In the early days of exploring psychedelics I was much intrigued with the notion of imprinting and certainly came to accept the concept, seeing all too clearly how the way I regarded other people could be dramatically altered by viewing them through acid eyes. I think this is also part of the crystal meth experience and not always a pleasant part (remembering that one awful Follies with Rocky and Angelo, which has had a lasting negative impact on the way I regard Rocky). Mondo and Rocky may have been "downgraded" because of ice experiences, Tanioka has most definitely been "upgraded", but then my thinking about him has undoubtedly gone through the greatest transformation of any of the characters in these Tales. It is quite funny now to recall how much I disliked him in the early days at the hacienda, seeing him (and Okinawa) as evil influences on the Sleeptalker. No doubt many people would agree and could now see him playing the same role with me. But that's nonsense, as it was then.

Tanioka and the Cherub are "trust, without lust" friendships and treasured for that reason but I hadn't realized until this Follies just how much I do enjoy Tanioka's company. Although I fairly frequently spend some hours alone with him in the park, being together for such a continuous time and with the pipe was even more of a pleasure than I would have expected. The drawback, of course, is missing that pleasure when deprived of it. He said on one of the final days of the Follies that he'd like to be able to smoke every day. If it were with him, I'd have to agree. We both know, though, that it wouldn't really be a good idea. Resistance to the drug would increase with constant use and the amount would have to be steadily increased; even if we could afford it, I don't think anyone could survive for too long with a daily habit (and I worry about Angelo in that regard). But I don't have any problem with wishing for it.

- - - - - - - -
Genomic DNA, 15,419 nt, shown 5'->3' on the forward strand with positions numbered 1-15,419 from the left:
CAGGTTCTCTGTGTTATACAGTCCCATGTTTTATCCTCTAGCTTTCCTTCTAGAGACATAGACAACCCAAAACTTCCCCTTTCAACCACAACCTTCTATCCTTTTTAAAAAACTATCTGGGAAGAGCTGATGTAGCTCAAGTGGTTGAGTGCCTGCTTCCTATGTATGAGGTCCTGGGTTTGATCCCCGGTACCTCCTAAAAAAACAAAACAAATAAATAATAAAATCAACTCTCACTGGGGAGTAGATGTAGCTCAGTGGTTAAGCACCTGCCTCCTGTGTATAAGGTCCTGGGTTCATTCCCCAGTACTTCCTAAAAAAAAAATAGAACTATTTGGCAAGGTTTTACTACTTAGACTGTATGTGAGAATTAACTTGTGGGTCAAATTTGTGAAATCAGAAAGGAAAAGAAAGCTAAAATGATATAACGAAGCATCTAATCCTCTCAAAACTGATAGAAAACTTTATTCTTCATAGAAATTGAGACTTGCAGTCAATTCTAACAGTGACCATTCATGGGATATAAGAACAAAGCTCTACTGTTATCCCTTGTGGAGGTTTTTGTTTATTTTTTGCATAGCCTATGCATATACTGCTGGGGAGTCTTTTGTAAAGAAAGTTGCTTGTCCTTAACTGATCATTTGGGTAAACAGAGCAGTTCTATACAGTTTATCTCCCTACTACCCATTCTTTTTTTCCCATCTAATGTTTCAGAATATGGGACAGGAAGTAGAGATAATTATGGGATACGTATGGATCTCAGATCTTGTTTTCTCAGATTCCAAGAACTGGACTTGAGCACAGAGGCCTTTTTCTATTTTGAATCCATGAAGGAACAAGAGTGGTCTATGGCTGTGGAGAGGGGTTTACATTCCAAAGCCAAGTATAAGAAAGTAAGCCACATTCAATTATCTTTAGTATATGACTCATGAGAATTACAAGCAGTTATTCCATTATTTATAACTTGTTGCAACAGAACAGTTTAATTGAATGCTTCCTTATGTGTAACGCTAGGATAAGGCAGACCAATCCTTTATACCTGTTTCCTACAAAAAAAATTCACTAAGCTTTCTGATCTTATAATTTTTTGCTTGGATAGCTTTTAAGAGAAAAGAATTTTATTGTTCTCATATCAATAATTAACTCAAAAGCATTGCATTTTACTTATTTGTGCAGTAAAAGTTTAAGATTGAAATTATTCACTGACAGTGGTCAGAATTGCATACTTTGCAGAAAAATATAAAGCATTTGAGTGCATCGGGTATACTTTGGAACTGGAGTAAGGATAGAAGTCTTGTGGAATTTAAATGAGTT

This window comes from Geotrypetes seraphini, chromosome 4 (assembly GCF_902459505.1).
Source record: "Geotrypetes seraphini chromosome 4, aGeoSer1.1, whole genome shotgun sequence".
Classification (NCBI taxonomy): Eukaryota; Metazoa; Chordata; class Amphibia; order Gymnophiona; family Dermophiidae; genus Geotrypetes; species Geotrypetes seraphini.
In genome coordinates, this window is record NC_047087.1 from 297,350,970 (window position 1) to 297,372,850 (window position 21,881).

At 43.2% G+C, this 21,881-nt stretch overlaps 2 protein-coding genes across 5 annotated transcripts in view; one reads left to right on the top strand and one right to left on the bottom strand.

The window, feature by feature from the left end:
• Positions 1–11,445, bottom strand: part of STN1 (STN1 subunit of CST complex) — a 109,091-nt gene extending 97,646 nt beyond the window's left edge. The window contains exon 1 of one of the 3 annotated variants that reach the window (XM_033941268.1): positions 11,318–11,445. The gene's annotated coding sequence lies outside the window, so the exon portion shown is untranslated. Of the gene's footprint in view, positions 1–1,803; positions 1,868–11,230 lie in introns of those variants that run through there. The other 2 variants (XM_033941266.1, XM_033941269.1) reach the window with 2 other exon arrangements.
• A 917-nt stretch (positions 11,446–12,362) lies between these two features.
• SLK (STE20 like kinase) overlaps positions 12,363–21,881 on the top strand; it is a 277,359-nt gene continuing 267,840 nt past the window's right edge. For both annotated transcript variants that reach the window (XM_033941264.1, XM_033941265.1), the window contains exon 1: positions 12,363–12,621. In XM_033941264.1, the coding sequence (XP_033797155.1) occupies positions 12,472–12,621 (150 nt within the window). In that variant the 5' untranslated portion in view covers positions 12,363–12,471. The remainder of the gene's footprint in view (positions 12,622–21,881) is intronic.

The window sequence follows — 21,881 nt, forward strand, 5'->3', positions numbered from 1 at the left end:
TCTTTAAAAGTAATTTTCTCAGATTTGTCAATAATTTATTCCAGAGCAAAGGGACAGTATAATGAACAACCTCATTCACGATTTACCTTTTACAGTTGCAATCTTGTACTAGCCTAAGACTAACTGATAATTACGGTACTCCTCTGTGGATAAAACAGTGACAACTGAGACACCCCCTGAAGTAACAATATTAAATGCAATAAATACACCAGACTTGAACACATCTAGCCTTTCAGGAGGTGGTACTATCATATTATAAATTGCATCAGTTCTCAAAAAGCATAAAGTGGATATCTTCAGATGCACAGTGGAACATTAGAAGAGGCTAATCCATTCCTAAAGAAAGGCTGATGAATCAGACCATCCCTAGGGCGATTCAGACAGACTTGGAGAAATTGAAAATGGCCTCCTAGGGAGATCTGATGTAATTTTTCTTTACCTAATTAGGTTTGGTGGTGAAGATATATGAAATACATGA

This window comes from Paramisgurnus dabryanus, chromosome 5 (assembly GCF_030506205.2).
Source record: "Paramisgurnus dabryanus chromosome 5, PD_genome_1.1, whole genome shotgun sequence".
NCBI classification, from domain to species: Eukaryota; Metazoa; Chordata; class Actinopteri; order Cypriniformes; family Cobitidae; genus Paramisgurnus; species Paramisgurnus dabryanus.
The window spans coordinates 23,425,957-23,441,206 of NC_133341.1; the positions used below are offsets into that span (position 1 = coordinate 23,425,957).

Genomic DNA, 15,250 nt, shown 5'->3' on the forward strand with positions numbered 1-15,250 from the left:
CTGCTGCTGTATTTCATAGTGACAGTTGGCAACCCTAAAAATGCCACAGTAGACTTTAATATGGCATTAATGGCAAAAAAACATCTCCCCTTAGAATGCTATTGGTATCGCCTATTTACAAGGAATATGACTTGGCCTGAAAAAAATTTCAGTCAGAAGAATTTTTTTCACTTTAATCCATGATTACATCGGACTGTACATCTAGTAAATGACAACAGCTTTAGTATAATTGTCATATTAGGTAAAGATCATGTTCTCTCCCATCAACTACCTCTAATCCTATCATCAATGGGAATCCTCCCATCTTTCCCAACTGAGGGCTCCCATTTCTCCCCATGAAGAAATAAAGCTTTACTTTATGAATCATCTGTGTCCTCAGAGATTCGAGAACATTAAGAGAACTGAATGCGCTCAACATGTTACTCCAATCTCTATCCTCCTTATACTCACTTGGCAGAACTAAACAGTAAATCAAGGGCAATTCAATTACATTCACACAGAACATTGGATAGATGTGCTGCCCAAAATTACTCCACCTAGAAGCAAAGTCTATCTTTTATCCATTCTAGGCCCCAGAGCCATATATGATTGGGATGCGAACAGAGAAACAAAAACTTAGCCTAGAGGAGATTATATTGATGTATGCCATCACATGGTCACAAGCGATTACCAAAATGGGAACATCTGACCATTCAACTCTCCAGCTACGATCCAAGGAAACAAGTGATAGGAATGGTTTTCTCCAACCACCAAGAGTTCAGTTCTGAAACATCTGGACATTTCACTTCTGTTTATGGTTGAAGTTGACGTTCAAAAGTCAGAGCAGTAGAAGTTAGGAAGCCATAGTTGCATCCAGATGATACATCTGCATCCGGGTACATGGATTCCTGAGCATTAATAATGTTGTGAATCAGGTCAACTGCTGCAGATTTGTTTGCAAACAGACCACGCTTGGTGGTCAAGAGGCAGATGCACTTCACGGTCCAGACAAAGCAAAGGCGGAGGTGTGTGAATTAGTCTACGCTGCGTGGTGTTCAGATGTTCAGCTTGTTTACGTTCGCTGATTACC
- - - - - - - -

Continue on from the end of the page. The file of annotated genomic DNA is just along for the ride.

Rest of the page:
Tanioka spent all of his money. I stopped at the point where I still had fifty dollars a week in reserve until the next Third Wednesday. Too extravagant a party by far, but no regrets. This time the piper played so well.


It is odd that the physical unpleasantness of an ice-hangover is usually stronger after a one-night party than following an extended session and, despite the first day of softly moaning, such was the case this time. The psychological fallout, though, is far greater. Part of this is just financial, the dreary prospect of weeks with little or no money, the projects yet again postponed (the second postponement for getting that film developed, or is it the third?). The Boys are used to this pattern, they've been doing it for years, and I've certainly now had enough experience myself to more deeply consider whether it's really worth it. But then if I went back to refraining from the Follies, would I reach the end of a SocSec cycle feeling any better, having accomplished more, avoided the penniless days? Or is the memory of a special time worth more?